League of Legends roundtable -- Big moves, risky signings and a 2020 lookahead

League of Legends free agency takes wild turn with Selfmade, Broxah (1:23)

Arda Ocal and Jacob Wolf breakdown the wild twists and turn during the first 24 hours of League of Legends Free Agency in this week's Moment of the Week. (1:23)

This year's League of Legends free agency started off Monday with a whole host of Wolf Bombs, with phrases like "TSM Kobbe" and "Immortals Xmithie" becoming a reality. As the dust settles, who's come out on top? We've got Jacob Wolf, Emily Rand, Tyler Erzberger and Arda Ocal to give their takes on the burning questions after Day 1 of the free-agency period.

Who was the biggest signing?

Jacob Wolf: Former Team Liquid jungler Jake "Xmithie" Puchero was the most sought-after free agent in the North American offseason, and his deal with Immortals was the most surprising of the Day 1 moves. Among teams with interest in Xmithie, there was Liquid -- who offered a renewal deal for him to split time with Mads "Broxah" Brock-Pedersen, sources told me -- as well as Team SoloMid, Dignitas and others. TSM seemed like the obvious option, but his former team, Immortals, made him an offer he couldn't refuse.

Emily Rand: The largest signing by far was Xmithie. We were waiting for that name to drop for a reason: He was the cornerstone of many free-agency discussions. Xmithie has proven to be the most stable and consistent jungler in North America, and Immortals have a solid foundation to build their lineup around in their return to the LCS.

Tyler Erzberger: I have to go with Broxah heading over to Team Liquid. It remains to be seen if the move will be more like TL bringing in Nicolaj "Jensen" Jensen and Jo "CoreJJ" Yong-in last year or TSM's failed gambit of signing decorated European bottom lane of Jesper "Zven" Svenningsen and Alfonso "mithy" Aguirre Rodriguez, but Broxah's move to Liquid is a transfer that we'll look back on at the end of 2020 as one that defined the year in North America. Either TL will continue their domestic dominance and possibly pull off an unprecedented six-peat, or, like when TSM tried to trade in domestic titles for international results with Zven and mithy, they will see their gamble come back to bite them.

Arda Ocal: The entire free-agency show we were waiting for news on Xmithie (of course it dropped 20 minutes after we went off the air), who we thought was going to lead the way for all other deals at the jungler position. Instead, we got Broxah to Team Liquid first, and that caught us completely off guard -- not the signing itself, but the fact that it happened before we heard about Xmithie. Big moment for sure.

Which team is going to be the strongest going into 2020?

Wolf: Origen made a big splash on Monday with the signings of Andrei "Xerxe" Dragomi, Elias "Upset" Lipp and Mitchell "Destiny" Shaw, but I have to tip my hat to Team Liquid. Losing Xmithie is a big deal, but the acquisition of Broxah makes for a great replacement. Team Liquid now have a chance to get better than last year -- after becoming the greatest North American team of all time but failing to find success at worlds.

Rand: I think the answer without a doubt is the new Origen lineup. I viewed Xerxe as one of the strongest free agents out there, and the addition of Xerxe and bot laner Upset makes this team remarkably strong on paper. The pickup of Oceanic support Destiny is surprising, but with Xerxe, Upset and two powerhouse carries in top laner Barney "Alphari" Morris and mid laner Erlend "Nukeduck" Våtevik Holm, this Origen roster is looking to contest G2 Esports for the LEC title.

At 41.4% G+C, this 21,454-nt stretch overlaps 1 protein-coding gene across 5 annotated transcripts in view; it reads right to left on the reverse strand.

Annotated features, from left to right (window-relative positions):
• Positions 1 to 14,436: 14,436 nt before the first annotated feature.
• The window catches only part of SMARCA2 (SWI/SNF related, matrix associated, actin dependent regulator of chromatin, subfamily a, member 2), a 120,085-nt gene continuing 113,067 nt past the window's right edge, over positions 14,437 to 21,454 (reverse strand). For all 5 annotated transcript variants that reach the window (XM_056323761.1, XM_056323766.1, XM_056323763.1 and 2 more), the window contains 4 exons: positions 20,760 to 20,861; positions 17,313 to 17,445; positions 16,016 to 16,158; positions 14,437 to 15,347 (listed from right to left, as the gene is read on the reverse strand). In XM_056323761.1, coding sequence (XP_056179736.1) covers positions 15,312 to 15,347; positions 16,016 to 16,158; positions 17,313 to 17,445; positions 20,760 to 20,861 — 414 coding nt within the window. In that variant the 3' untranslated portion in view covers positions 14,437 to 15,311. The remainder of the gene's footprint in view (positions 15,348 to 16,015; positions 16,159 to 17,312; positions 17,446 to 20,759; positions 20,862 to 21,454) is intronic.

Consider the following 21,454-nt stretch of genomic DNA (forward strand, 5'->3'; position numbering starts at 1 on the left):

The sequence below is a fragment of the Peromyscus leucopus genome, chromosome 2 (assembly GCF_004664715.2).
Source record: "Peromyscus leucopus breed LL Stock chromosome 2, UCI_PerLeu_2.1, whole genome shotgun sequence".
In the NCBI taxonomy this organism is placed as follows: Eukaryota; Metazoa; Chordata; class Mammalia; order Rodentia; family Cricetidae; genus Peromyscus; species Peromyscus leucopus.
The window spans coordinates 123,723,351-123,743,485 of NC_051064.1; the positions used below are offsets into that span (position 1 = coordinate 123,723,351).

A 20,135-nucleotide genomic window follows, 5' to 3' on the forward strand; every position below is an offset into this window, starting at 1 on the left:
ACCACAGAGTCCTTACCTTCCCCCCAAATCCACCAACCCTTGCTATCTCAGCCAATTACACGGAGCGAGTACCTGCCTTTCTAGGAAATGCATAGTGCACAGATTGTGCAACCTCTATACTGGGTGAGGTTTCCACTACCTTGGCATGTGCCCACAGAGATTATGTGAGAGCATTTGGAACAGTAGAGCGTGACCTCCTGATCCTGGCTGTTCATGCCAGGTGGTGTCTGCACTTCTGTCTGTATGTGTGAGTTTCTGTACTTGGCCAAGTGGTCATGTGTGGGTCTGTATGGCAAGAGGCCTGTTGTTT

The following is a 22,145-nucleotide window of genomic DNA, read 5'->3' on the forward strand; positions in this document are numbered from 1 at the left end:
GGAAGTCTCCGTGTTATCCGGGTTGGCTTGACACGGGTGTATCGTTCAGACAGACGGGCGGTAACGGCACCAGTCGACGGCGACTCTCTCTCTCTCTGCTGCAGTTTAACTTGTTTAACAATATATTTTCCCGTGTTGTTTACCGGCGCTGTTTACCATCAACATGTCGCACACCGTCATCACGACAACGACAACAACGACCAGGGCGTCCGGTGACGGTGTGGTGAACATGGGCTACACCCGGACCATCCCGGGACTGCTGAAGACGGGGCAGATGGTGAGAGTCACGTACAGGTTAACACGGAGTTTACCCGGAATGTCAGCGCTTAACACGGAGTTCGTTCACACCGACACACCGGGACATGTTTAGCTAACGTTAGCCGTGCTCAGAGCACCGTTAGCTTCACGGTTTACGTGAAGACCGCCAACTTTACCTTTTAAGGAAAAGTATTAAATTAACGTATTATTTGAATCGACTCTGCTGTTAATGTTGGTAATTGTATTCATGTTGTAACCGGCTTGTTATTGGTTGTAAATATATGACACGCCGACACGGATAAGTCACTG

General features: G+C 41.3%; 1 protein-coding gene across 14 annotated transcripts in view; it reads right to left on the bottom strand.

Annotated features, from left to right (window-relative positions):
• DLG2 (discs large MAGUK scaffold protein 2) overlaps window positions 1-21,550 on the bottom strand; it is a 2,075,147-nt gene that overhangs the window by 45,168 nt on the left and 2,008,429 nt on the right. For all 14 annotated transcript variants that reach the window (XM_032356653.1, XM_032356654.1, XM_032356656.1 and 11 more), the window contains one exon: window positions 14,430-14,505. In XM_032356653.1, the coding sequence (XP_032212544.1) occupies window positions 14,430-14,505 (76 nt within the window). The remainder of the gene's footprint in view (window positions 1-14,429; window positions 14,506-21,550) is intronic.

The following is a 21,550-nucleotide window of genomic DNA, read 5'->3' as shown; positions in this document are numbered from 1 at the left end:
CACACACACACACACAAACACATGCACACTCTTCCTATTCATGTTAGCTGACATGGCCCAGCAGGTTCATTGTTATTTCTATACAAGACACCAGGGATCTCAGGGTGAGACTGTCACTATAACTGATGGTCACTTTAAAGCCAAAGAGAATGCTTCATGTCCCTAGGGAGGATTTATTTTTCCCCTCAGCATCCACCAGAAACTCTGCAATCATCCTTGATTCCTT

Erzberger: It has to be Origen if we're only factoring in the teams that have made major moves so far in free agency. Fnatic and Team Liquid both have tremendous upside with their new starting jungler signings, though neither team is guaranteed to be better than it was in 2019. Origen, meanwhile, have reshaped their lineup and put themselves in position to challenge G2 Esports for the throne in Europe.

Upset has the potential to not only be the best at his role of AD carry but one of the best players in the entire Western region, and Xerxe is right there with him as one of the world's best young junglers. Destiny is a shocker down at the support role, but the strong core Origen have put together will allow the 22-year-old Australian some time to find his footing on this championship-ready roster.

Ocal: I'm going to take the easy route and say G2, because they didn't have to do a single thing to still be the strongest team on paper in either the LCS or LEC. With that roster and that team culture, you can totally see G2 winning LEC titles and having another good run at worlds. I put a lot of stock in motivation: That G2 roster was elite without the sting of a finals loss and on the precipice of a grand slam at the time. Imagine how they will compete with that gasoline on the fire?

Who was the riskiest signing?

Wolf: The biggest risk for me is Schalke 04 Esports picking up AD carry Konstantinos-Napoleon "FORG1VEN" Tzortziou after he completed his military service in Greece. FORG1VEN was once considered arguably the best Western AD carry but always struggled to rack up trophies. The unfinished Schalke roster isn't likely to be an immediate contender against G2 Esports, but if FORG1VEN is able to achieve his previous form, Schalke could make a big splash.

Rand: The riskiest signing for me is Origen's pickup of Destiny. Destiny has been on several successful Oceanic lineups, but the competition in Europe is significantly stronger, and he's being placed on a team that, given the other names on paper, will be expected to do well in the LEC from the start of the season. Destiny is a veteran player, so it's not like Origen are picking up an unknown quantity, but if this team doesn't work out, he'll be an easy community target unless he's playing spectacularly well individually.

Erzberger: My biggest signing of the offseason so far is also my riskiest. Team Liquid, after four straight domestic titles, are rotating out the most successful jungler in the region's history with Xmithie for a perceived upgrade in Broxah. Yiliang "Doublelift" Peng wanted to continue playing with Xmithie, but now Doublelift will have to stand as the only North American-born player on the Liquid roster, the rest of the projected starting lineup hailing from South Korea and Denmark.